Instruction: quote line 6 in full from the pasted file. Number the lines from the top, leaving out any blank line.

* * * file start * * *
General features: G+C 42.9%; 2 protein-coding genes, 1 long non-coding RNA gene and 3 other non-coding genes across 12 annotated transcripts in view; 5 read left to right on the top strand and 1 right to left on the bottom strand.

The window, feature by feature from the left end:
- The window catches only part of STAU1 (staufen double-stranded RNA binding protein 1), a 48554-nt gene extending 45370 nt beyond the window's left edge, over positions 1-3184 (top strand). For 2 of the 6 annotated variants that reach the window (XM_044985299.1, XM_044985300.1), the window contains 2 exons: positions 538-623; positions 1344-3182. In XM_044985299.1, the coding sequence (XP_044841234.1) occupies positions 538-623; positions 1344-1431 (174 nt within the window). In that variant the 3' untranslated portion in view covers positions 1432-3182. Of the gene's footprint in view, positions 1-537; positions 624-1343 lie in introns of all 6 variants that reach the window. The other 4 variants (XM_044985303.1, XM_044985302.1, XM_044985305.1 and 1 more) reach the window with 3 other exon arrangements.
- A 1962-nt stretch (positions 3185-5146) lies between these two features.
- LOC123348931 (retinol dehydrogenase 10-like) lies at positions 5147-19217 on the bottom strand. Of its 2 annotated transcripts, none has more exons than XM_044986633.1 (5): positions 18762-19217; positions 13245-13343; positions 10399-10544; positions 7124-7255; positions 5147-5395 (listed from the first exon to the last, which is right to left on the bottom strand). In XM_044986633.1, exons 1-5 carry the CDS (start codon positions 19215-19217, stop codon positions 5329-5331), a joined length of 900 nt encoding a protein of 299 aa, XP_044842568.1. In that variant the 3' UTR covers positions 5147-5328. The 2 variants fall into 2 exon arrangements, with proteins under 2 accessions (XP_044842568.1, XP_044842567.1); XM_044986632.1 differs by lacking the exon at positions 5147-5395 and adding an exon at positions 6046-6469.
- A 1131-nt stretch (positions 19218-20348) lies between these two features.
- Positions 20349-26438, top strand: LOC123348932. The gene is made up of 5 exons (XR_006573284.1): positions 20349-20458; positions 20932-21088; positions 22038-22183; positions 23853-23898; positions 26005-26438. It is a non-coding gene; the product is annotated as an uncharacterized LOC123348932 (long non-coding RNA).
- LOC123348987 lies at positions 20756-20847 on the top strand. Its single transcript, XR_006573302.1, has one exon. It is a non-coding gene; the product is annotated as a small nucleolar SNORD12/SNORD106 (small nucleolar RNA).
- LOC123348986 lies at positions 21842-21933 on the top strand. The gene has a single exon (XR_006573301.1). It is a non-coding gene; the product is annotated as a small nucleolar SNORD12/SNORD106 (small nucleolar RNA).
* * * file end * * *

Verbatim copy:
- A 1131-nt stretch (positions 19218-20348) lies between these two features.